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Fact-checking fake news on International Fact-checking Day

Artwork for International Factchecking Day by Gianluca Costantini. See more at Artwork for International Factchecking Day by Gianluca Costantini. See more at

Artwork for International Factchecking Day by Gianluca Costantini. See more at

Allison Graves
By Allison Graves April 2, 2017

Move over internet hoaxes and fake news, it’s time for International Factchecking Day.

This year, fact-checkers around the world are taking a stand in favor of facts. We’ve declared April 2 — the day after April Fool’s Day — as International Fact-checking Day. It’s our way of proclaiming the need for strong evidence and solid facts in journalism and everyday life.

To ring in the new holiday, PolitiFact conducted a "fact-check-a-thon" on fake news where we examined the pervasive claims from around the country with our partners at the PolitiFact state sites.

Let’s jump in.


In March, internet posts started spreading a fake news story that House Minority Leader Nancy Pelosi, a Democrat from San Francisco, was arrested and taken from her office in handcuffs.  

The posts falsely claimed that the U.S. Secret Service was arresting Pelosi because she was "wanted for questioning in a possible coup attempt against the president."

Rather than being behind bars, Pelosi has remained active in Washington D.C. and in her district in recent weeks.

Furthermore, no credible media sources repeated the story, earning the claim a Pants on Fire!


A years-old fake news post about a Major League baseball club selling way more than Cracker Jack continues to burn readers in Colorado.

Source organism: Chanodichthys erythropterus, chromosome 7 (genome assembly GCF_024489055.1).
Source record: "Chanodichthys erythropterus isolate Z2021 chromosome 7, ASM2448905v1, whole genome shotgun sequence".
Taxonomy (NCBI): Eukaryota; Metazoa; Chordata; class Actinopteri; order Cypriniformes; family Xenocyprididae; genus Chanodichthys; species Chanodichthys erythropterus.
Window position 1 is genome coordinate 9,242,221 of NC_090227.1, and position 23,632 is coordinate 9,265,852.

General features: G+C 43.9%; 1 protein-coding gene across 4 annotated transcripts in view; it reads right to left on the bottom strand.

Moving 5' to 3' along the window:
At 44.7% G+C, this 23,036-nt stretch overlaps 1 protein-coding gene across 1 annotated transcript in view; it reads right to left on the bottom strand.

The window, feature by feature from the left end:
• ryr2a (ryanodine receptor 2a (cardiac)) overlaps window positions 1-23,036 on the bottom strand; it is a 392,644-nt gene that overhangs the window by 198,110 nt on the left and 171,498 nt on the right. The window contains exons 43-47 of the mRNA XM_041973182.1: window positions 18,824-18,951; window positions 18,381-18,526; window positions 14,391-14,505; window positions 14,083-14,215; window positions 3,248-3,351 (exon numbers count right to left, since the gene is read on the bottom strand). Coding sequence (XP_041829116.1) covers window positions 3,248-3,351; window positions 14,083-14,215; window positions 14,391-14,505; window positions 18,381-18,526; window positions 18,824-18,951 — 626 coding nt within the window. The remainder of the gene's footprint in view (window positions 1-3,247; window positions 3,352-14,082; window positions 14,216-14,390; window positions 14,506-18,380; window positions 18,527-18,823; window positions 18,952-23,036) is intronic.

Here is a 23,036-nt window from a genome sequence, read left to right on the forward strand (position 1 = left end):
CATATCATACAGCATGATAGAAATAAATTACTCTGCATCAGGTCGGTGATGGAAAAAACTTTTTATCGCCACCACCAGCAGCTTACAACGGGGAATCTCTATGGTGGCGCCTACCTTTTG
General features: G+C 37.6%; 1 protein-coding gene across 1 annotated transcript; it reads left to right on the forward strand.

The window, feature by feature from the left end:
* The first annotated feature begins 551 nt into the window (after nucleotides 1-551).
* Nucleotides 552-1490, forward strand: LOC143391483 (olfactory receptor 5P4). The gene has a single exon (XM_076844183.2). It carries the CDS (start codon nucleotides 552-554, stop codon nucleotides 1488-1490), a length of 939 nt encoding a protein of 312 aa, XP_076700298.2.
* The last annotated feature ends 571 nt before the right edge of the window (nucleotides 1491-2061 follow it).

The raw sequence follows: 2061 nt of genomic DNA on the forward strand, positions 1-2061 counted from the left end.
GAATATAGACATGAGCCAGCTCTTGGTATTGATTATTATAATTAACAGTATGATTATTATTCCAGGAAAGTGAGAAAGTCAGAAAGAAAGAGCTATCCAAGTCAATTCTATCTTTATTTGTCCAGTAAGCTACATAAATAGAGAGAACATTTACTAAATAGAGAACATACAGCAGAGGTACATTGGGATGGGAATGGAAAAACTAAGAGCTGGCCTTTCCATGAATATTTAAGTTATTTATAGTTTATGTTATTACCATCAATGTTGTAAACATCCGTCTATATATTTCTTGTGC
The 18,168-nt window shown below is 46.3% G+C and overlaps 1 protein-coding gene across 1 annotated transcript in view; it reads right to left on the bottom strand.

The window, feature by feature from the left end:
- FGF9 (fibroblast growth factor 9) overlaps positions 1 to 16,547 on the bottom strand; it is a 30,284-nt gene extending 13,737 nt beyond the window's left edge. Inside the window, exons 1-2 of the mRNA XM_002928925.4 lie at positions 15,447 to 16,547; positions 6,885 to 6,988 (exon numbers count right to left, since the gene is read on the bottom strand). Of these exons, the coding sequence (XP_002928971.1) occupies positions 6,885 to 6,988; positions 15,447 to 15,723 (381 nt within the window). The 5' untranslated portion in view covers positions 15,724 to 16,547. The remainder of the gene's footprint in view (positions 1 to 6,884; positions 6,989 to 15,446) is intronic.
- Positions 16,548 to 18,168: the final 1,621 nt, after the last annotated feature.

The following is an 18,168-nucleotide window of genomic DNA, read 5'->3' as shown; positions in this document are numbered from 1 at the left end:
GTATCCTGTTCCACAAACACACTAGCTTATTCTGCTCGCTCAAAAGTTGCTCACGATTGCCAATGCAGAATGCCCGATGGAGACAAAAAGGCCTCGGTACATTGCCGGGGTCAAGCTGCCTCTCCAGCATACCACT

"Colorado Rockies baseball team to sell marijuana brownies at their concession stands," reads the headline on an story dated Feb. 28, 2014.

Colorado residents voted to decriminalize recreational marijuana in 2012, but you still can’t buy edibles at the Rockie’s stadium.

We don’t know why this fake news story has continued to live on, but it’s time to burn it once and for all. Pants on Fire!


A fake news website said Illinois was going to allow Muslims to obtain driver’s licenses with their faces covered.

"Muslims get their way--Illinois will permit wearing burqas in driving licenses photos," the headline reads.

But, according to Dave Druker, the spokesman for Illinois Secretary of State Jesse White, the  the headline is fake news.

"That is not the case and the face must be exposed," he said.

Pants on Fire!


Video clips have circulated across the internet for years under this headline: "Florida Sheriff: Blacks should learn to act like white people in order to stay alive."

Did that happen?

Well, Escambia County Sheriff David Morgan has shared controversial thoughts on race, crime and African-American culture in a couple of videos, but he didn't go as far as some blogs would have you believe.  

The stories about the videoes use real quotes from Morgan, but not the one given most prominence in the headline. We listened to the clips and did not hear Morgan make that particular statement.

We rate this claim Mostly False.


Bloggers on the internet said "Georgia becomes first state to ban Muslim culture in historic move to restore Western values."

The post appears to have originated from fake news purveyors in Macedonia, who used a real news item from months ago to wrongly say the U.S. state of Georgia has outlawed "Muslim culture."

But the post misrepresents the outcome of a months-old and short-lived legislative proposal from November 2016.

A bill in November 2016 in the Georgia General Assembly would have banned the wearing of burqas, niqabs and veils. The story trumpeted the bill as being "about keeping the American people safe." Muslim culture was not banned, although it did appear to briefly be under attack.

We rate the headline False.


Is the next Star Wars movie seeking alien extras near Houston?

Well, that’s the scoop from a post on WBN12, but don’t get too excited. There’s no evidence for this claim anywhere including on, which counsels that none of its content "should be considered true."

This post proved as fake as a Wookiee. Pants on Fire!

North Carolina